Selected by a panel of young people, Mark Titchner is working across Wigan, Burnley and Hull to create artworks for public spaces that aim to express the opinions of the young community through alternative advertising. Mark often creates public artwork using language, which he describes as a ‘fundamental tool for communication’. Mark was chosen because the panel liked his idea to allow them to make all of their own decisions when it came to commissioning artworks.

The workshop, held in Burnley library, began with the group of young people aged between 15-23 creating alternative maps of Burnley that identified places of personal interest. For some, Thompson Park held fond memories, and for others like Sarfraz Mahmood (23yrs), Burnley Manchester Road train station was exciting and full of possibilities. This workshop showed the uniqueness of each individual in that particular places can be deeply personal to different people and this showed Burnley’s identity through the eyes of its young community. The activity finished with each member of the group contributing their own place of personal importance on to a large map of Burnley and explaining why it was significant to them. This map was used to plan a route which the group would walk through Burnley.

After a presentation from Mark Titchner on unusual interpretations of artwork in the public realm, the group set out on a walking tour of Burnley, looking for opportunistic areas where artwork could be displayed. The group visited the high street, Burnley Mechanics, Cow Lane and Thompson Park – all places of regular public use – armed with the knowledge of what makes a place a public space and what sort of art may be best in the space. The walk gave the group a better feel for the town; they could imagine where artwork could be installed or how it could be distributed, such as on billboards, buses or T-shirts.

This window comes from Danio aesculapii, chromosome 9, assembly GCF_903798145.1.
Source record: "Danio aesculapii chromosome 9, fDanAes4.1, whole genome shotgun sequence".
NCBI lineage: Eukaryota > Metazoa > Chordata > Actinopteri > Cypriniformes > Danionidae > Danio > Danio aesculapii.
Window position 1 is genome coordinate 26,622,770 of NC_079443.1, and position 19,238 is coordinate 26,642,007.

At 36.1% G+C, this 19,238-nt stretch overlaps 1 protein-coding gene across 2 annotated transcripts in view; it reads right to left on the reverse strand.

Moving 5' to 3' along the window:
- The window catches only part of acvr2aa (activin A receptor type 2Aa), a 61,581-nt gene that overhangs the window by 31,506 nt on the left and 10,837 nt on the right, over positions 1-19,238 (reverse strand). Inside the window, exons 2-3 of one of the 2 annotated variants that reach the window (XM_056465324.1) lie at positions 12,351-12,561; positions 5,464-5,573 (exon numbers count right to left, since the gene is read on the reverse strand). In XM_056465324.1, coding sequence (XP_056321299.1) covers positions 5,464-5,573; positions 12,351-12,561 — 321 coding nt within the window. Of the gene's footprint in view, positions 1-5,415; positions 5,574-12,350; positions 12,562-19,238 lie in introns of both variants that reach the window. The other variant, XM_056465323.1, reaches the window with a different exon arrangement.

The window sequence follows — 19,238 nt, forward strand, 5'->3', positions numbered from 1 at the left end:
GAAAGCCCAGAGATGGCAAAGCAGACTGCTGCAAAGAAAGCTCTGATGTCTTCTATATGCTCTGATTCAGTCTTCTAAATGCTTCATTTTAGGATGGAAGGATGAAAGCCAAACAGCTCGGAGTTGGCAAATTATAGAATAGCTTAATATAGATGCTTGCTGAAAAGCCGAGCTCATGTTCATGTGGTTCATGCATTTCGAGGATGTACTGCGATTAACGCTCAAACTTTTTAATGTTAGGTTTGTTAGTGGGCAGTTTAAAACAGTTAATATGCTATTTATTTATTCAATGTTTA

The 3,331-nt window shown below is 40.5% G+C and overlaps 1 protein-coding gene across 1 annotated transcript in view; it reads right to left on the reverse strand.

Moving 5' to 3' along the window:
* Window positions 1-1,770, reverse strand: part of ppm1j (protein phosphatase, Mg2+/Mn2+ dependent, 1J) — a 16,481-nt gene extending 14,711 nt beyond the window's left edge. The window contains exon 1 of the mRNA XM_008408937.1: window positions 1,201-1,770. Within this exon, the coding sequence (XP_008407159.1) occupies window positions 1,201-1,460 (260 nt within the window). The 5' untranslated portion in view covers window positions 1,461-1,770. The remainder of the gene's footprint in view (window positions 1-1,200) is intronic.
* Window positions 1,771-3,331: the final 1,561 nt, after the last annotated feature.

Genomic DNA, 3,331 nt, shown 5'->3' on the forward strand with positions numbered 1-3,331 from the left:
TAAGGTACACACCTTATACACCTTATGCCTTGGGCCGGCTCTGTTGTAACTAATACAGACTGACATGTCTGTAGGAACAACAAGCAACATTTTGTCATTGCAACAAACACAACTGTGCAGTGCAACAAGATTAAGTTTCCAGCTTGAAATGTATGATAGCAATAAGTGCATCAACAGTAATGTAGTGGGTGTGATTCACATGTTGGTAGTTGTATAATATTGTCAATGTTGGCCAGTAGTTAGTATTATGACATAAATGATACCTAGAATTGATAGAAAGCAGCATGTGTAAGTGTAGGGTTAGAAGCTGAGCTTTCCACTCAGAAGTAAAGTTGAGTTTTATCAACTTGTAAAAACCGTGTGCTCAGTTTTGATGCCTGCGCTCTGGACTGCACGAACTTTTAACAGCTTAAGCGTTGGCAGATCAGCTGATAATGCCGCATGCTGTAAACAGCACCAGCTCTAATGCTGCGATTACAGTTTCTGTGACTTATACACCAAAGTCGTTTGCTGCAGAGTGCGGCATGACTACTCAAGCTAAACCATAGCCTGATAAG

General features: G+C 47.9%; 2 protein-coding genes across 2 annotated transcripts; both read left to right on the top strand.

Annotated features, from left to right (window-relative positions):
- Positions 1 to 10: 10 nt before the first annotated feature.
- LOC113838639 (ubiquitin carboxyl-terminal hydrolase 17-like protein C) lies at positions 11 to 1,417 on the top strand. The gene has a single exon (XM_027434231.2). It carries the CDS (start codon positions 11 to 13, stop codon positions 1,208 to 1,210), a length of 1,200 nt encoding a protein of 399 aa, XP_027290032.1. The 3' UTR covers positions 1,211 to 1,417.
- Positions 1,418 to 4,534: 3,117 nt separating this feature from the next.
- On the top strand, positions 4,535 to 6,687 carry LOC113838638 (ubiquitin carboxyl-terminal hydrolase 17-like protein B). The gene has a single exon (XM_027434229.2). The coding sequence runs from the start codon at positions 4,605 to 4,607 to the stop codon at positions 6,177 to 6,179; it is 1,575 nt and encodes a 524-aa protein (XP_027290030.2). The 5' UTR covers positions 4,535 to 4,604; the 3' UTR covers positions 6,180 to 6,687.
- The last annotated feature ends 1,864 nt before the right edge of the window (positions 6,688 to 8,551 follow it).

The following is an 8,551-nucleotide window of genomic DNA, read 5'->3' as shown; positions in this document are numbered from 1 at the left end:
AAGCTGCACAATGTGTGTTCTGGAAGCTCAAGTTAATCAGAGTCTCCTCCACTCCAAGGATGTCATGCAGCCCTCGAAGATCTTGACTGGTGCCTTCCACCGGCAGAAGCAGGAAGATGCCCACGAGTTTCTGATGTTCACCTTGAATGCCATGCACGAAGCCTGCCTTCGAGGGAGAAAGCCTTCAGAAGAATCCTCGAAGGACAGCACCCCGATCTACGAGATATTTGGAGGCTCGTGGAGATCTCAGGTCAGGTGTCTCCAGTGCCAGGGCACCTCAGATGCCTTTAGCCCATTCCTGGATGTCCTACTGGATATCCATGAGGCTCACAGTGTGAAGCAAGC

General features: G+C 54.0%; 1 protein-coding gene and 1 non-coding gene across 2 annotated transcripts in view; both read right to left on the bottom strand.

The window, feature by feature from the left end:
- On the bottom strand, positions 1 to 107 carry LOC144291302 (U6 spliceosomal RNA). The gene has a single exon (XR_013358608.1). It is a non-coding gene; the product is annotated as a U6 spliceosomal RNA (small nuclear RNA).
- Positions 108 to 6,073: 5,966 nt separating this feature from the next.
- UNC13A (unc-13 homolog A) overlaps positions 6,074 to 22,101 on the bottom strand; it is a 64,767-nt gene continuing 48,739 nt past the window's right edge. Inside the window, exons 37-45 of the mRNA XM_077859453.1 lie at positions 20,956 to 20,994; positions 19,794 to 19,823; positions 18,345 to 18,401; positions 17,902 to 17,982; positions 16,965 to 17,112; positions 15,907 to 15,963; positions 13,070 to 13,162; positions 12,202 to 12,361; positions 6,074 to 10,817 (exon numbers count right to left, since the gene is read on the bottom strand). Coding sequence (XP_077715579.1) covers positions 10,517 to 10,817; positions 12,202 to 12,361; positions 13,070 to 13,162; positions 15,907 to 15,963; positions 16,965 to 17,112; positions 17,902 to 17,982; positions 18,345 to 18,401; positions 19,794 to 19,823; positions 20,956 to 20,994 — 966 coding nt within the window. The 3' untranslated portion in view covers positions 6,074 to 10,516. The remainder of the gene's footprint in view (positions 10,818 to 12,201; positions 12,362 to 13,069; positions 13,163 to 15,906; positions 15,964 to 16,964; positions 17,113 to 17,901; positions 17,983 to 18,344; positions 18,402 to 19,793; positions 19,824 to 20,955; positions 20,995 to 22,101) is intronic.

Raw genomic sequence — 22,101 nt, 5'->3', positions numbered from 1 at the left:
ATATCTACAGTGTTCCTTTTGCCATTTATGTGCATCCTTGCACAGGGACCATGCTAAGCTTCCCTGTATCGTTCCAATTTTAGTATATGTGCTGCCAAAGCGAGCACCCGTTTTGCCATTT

Afterwards, Mark led another activity: subverting advertising through the use of collage, which involved cutting out words, images and slogans from newspapers and magazines and rearranging them to form new phrases and meanings.

Naomi (17yrs), said that the day was “good fun”, and thinks that when it comes to creating public artwork, “something interactive might be useful”, so that the people of Burnley don’t assume the work is ‘just another piece of art’ rather than something that’s come straight from the heart of its community. Jasper Howard (20yrs) simply enjoyed having interesting conversations with the artist, which is a great opportunity for him before he embarks on an art foundation course.

Imogen (17yrs), said she thinks “the project might be made up of little things, but overall it will have a big impact”, resonating with the idea that the strength of the community is what counts and that art doesn’t necessarily have to be large to be seen. In a similar fashion, Billie (15yrs) said she likes that the ideas are “from different places”, showing that group work can display a range of skills and ways of thinking from different people.

Mark Titchner will continue working with the young people of Burnley, Wigan and Hull (via a series of workshops over the next months) leading up to the production of artworks in public spaces across the three towns. What’s exciting is the potential of this project: it could become anything, from a billboard for everyone to see, to a series of bookmarks scattered about, hidden but always there. The young people of the north have the autonomy to decide what they want, and means to achieve it.

Want to get involved? Email for more information. Check out the programme of upcoming events here.